As a result of a suggestion on a 'happy-o-meter' (see the next point on the list), we currently have a small team looking at wellbeing and mental health. The focus is to research ways to build and improve on what we already do. We will always listen to our team and try our best to react and improve.
We took part in Time to Talk day this year in our own Articulate way by having a chat around wellbeing and mental health every day for a week.
To measure staff engagement and to allow the happy talks to be a more relaxed informal chat, we created our happy-o-meter. The happy-o-meter is sent out in advance of the one-to-ones. It is a list of questions about employee happiness, job satisfaction, stress levels and culture. The illustration above shows words taken from the answer to the question, 'What one word would you use to describe our culture?’
Using Google forms, we can look back and see the company temperature, and follow whether it fluctuates. If stress levels go above a certain score, or happiness levels take a dip, we can dive in and help. Happiness is very much a team effort.
This is our newest initiative. We have tried various exercise bots via Slack, which haven’t really worked for us. We even have our own Spotify playlist ‘Articulate Beats’ and upload dance tracks in the hope that we will take a break, dance and then go back to work. There are lots of great songs, just not a lot of dancing!
Now, every Monday, one of the team has to set a challenge for the week, and it must be something that will get us up and moving. Colleagues are asked to provide video footage via Slack of them doing the challenge themselves. At the very least, it’s helping us to start the week with a bit of a laugh, and if we manage the challenge every day, we’re improving our fitness levels.
We are very aware that that having sedentary jobs without a commute is bad for our health. HappyFit reminds us all that we should be getting up, taking our eyes away from our screens and moving about as much as possible during the day.
10. Slack channels
Slack is the beating heart of Articulate. It’s the way we communicate. Vital in any company, but especially when you’re remote. Working from home can be isolating and lonely, so keeping in touch is key. Our Slack channels involve news, client updates and technical advice. Banter, jokes, emojis, recipes and gifs galore. But it is more than that.
We have a validation channel which is used to endorse a colleague or a team for achievements. No need to wait for a one-to-one for praise and recognition, we give shout-outs daily.
We have a gratitude channel to acknowledge help and support, whether it be for a work project or on a more personal level, or just something we're grateful for that day.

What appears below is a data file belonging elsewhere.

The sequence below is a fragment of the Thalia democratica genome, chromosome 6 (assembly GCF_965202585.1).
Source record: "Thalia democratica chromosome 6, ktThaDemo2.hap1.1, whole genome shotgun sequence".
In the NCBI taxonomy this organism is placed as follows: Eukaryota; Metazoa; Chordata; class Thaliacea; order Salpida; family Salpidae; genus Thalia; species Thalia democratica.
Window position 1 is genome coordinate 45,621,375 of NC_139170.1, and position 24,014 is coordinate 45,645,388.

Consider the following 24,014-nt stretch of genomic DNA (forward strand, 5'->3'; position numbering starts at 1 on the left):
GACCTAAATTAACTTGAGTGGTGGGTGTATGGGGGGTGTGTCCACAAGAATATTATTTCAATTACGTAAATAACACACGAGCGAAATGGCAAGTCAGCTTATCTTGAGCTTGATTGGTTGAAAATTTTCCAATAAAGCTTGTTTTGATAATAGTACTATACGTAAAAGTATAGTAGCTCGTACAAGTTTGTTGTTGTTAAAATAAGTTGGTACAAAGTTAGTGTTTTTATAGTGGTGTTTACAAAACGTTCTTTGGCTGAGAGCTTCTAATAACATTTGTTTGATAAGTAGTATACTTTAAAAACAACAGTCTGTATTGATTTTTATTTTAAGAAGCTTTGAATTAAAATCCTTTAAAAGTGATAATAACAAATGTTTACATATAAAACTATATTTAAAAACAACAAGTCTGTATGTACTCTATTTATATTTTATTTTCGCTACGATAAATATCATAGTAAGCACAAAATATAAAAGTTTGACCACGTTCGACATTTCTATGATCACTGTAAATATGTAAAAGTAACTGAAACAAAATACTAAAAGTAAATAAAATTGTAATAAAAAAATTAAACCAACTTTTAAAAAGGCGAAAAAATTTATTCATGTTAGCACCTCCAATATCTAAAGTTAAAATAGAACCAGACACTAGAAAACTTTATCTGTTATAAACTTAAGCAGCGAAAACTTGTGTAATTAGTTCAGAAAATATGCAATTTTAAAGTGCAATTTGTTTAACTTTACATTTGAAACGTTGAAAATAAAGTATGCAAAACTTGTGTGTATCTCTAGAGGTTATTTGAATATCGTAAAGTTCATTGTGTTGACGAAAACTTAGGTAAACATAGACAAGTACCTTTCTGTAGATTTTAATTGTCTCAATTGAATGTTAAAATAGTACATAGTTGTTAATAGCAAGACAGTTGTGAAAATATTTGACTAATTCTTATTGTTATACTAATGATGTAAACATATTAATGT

We have a rant channel, named 'Randt' (a combination of ‘random’ and ‘rant’ as so often many of our rants are totally random). This is a good way to let off a bit of steam, get some feedback, and then go back to work.
And, of course, we have a happiness channel. We share things that have made us happy that day, like quotations, jokes, pictures, gifs, videos, articles… all manner of things that either make us happy or will hopefully make the team happy.
One of our company benefits is access to BUPA health insurance and BUPA’s Employee Assistance programme. The employee assistance programme focuses on mental health and provides a Healthy Minds service.
This service is designed for people to talk through any worries and concerns they may be experiencing. There is a healthy minds telephone helpline, online support programme and referral for counselling if needed.
We also have an HR consultant who backs up all the happiness and wellbeing work.
Articulate provides each staff member with a subscription to Calm, which is a meditation and relaxation app.
One of our perks that makes me personally very happy is our company Kindle. Everyone who joins Articulate receives a Kindle Paperwhite. The Kindles are linked to a company library of books, currently standing at 700 titles. We can also purchase books to add to the library from the company Amazon account.
Matthew has always believed that to be a good writer, you need to read, read and read some more. Having the Kindle and the library means we can always find an amazing book to read. One of my favourite things is to have a book poddle with a colleague to talk about a book we’ve recently read.
We are currently looking to re-kindle an Articulate Book Club.
The rigorous B-Corp assessment looks at a company’s impact on its workers, customers, community, and environment. For us, it was a culmination of 18 months of hard work and adjustments to the way we work to achieve this goal, and we couldn’t be more thrilled.
B Corps are companies that balance profit with purpose. They use business as a force for good and limit their negative impact on the world. We are proud to be part of this growing global community.
At Articulate, we choose happiness
These are just a few things we are doing or have done which have impacted on the happiness at Articulate.
To say we are happy all of the time would be a lie. But what we do is try to sprinkle every week with something that will at the very least make us smile and brighten our working day.
Happier people are healthier people. Happier employees are more productive employees. There are many articles, blogs and statistics to prove this.
We have tried to build a successful, profitable, ethical, kind company but at the same time, we’ve done our best to make it a happy company. Yes, we have a Chief Happiness Officer, but everyone at Articulate is involved and makes an effort to sustain our happiness culture.
Have you made happiness a priority in your company? What have you tried? What is working for you? We would really love to hear all about it.
We recommend reading these articles, next...
5 first-rate management courses that are worth your time
Managers, don't waste your time on rubbish online courses. Check out these five first-rate...